Do You Need an Individual Taxpayer Identification Number (ITIN)? - John R. Dundon II, Enrolled Agent
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Do You Need an Individual Taxpayer Identification Number (ITIN)?

Do You Need an Individual Taxpayer Identification Number (ITIN)?

If you do not have a Social Security Number (SSN) and are not eligible to obtain a SSN, but you are required to provide a tax identification number (TIN) to file a U.S. Federal income tax return, be claimed as a spouse or dependent on a U.S. tax return or for any other Federal tax purpose, apply for an ITIN using IRS Form W-7.

IMPORTANT NOTE

Under the new rules, securing an ITIN for a dependent is best done directly at an IRS walk in clinic that staffs ITIN Certifying Acceptance Agents as this is the only way you can forego having to tender your dependent’s passport to the IRS for up to 60 days.

You cannot have both an ITIN and a SSN. If you are eligible for a SSN, you must first apply for one. Persons eligible to receive an SSN are not eligible to receive an ITIN. To request a SSN, use Form SS-5, – Application for a Social Security Card.

Treasury regulations governing Internal Revenue Code Section 6109 requires a valid taxpayer identification number for each person listed on the tax return. If the Social Security Administration denies your request for a SSN they will issue a denial letter. That letter must be attached to the Form W-7 when it is submitted to the IRS.

Examples of US Taxpayers who need an ITIN:

  • A nonresident alien eligible to obtain the benefit of a reduced tax withholding rate under an income tax treaty as per IRS Publication 515 – Withholding of Tax on Nonresident Aliens and Foreign Entities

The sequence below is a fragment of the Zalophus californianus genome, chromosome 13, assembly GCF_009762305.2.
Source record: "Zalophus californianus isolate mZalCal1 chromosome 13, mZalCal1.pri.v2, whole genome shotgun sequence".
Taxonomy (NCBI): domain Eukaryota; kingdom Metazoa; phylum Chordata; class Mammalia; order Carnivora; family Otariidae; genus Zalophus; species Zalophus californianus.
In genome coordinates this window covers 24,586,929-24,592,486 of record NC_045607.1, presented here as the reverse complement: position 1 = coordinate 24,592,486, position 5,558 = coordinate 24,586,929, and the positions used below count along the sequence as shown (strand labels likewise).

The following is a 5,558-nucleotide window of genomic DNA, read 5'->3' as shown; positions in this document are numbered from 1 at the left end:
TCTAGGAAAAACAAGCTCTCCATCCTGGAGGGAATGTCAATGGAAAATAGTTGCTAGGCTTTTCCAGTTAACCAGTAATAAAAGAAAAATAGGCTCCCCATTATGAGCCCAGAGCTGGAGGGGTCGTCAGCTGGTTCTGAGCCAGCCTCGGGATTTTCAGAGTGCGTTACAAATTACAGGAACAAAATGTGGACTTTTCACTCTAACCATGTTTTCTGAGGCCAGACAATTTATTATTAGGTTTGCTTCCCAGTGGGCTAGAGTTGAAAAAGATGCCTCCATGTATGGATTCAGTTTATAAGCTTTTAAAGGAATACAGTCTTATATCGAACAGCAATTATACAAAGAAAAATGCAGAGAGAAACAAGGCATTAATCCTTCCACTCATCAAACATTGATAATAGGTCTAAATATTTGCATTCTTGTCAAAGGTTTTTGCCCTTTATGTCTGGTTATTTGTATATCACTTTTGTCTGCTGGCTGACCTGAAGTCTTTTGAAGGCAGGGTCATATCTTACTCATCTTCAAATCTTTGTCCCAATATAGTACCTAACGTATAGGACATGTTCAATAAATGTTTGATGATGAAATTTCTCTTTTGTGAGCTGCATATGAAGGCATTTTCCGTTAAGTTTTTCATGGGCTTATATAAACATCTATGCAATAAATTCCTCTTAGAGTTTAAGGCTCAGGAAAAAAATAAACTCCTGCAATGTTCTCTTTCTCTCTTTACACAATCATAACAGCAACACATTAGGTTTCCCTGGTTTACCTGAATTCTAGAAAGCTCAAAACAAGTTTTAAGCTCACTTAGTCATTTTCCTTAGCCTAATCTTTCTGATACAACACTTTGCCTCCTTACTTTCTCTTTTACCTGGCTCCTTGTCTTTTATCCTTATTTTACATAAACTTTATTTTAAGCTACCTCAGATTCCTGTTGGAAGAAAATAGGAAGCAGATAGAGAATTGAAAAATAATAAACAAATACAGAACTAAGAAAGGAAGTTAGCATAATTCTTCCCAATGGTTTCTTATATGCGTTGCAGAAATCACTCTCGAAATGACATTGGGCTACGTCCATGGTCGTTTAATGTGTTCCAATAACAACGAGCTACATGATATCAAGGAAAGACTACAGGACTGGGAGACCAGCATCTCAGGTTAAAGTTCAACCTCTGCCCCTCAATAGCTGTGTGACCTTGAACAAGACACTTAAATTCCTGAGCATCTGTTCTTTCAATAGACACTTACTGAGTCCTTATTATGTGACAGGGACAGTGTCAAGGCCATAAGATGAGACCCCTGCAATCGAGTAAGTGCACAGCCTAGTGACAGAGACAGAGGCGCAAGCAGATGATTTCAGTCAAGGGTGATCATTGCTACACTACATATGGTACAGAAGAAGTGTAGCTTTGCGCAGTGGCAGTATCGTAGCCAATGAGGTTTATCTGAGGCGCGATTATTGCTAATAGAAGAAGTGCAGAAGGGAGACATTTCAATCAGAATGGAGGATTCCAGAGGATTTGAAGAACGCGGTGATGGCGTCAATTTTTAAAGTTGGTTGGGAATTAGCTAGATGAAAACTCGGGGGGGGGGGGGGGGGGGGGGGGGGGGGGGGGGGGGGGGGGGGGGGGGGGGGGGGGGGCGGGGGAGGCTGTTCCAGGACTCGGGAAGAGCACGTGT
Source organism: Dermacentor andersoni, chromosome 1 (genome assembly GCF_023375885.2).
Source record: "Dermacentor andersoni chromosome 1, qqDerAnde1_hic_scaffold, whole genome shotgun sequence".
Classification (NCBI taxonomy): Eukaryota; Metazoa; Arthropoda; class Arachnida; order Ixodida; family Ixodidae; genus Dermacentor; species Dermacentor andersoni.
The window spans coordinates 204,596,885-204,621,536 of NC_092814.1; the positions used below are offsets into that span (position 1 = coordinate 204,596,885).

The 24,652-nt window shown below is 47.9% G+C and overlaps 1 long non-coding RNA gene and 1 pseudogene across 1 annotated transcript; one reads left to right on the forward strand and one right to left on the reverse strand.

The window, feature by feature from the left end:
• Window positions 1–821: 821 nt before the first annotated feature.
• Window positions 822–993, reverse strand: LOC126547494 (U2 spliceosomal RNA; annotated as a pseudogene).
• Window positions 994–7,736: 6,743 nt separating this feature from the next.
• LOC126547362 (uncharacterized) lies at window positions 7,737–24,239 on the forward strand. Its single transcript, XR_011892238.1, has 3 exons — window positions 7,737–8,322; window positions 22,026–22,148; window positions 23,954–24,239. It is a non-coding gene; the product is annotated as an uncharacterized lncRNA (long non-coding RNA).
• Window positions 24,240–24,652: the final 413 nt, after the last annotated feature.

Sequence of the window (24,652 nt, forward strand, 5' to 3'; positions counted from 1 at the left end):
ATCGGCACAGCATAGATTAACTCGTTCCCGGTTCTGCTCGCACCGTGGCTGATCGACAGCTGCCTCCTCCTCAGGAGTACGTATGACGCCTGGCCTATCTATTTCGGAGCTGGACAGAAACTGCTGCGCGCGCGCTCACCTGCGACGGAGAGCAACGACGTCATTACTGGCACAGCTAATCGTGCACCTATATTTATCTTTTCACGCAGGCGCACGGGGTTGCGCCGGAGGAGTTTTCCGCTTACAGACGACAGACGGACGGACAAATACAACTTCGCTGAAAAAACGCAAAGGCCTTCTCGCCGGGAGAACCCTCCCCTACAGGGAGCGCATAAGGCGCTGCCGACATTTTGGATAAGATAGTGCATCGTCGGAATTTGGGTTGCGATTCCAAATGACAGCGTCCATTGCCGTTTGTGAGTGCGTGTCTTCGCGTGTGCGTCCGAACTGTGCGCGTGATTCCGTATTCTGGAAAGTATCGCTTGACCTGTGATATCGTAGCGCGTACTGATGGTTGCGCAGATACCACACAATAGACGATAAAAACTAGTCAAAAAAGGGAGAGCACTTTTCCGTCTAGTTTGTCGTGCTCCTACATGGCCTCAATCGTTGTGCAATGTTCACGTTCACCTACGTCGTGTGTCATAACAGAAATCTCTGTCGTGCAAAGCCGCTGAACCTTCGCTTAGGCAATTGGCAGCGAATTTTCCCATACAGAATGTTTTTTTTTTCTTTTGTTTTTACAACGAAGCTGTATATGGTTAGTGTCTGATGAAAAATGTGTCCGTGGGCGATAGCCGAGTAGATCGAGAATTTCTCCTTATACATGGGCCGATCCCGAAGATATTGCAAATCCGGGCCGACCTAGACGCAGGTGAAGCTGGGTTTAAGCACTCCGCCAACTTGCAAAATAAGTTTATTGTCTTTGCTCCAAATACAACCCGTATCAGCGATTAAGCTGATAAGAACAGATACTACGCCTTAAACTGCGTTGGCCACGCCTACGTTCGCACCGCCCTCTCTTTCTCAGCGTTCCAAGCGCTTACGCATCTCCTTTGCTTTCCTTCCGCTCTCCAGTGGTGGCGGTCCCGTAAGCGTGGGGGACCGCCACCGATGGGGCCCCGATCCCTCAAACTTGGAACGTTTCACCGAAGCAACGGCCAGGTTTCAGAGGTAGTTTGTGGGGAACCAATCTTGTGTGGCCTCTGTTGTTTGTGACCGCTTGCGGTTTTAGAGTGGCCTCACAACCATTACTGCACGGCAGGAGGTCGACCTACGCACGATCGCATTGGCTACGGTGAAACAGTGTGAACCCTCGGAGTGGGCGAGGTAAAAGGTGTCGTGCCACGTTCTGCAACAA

• A nonresident alien not eligible for a SSN who is required to file a U.S. Federal income tax return or who is filing a U.S. tax return only to claim a refund.
  • A nonresident/resident alien not eligible for a SSN who elects to file a joint U.S. Federal income tax return with a spouse who is a U.S. citizen or resident
  • A U.S. resident alien as defined by the substantial presence test who files a U.S. Federal income tax return but who is not eligible for a SSN, information about the substantial presence test can be found in IRS Publication 519, U.S. Tax Guide for Aliens.
  • An alien spouse, claimed as an exemption on a U.S. Federal income tax return, who is not eligible to obtain a SSN.
  • An alien eligible to be claimed as a dependent on a U.S. Federal income tax return but who is not eligible to obtain a SSN. To determine if an alien individual is eligible to be claimed as a dependent on a United States Federal income tax return, see IRS Publication 501 – Exemptions, Standard Deductions, and Filing Information, and IRS Publication 519 – A United States Tax Guide for Aliens.
  • A nonresident alien student, professor, or researcher who is required to file a United States Federal income tax return but who is not eligible for a SSN. If you have an application for a SSN pending, do not file Form W-7. Complete Form W-7 only when the SSA notifies you that a SSN cannot be issued. Proof that the SSA denied your request for a SSN must be included with your submission of Form W-7

IMPORTANT NOTE

If you are filing for an extension of time to file a United States Federal income tax return or making an estimated payment with Forms 4868 or Form 1040-ES – Estimated Tax for Individuals/ Estimated Tax for Nonresident Aliens – do not file the Form W-7 with these forms.

Write “ITIN TO BE REQUESTED” wherever the ITIN or SSN is requested. An ITIN will be issued only after you have filed a valid U.S. Federal income tax return and have met all other requirements.



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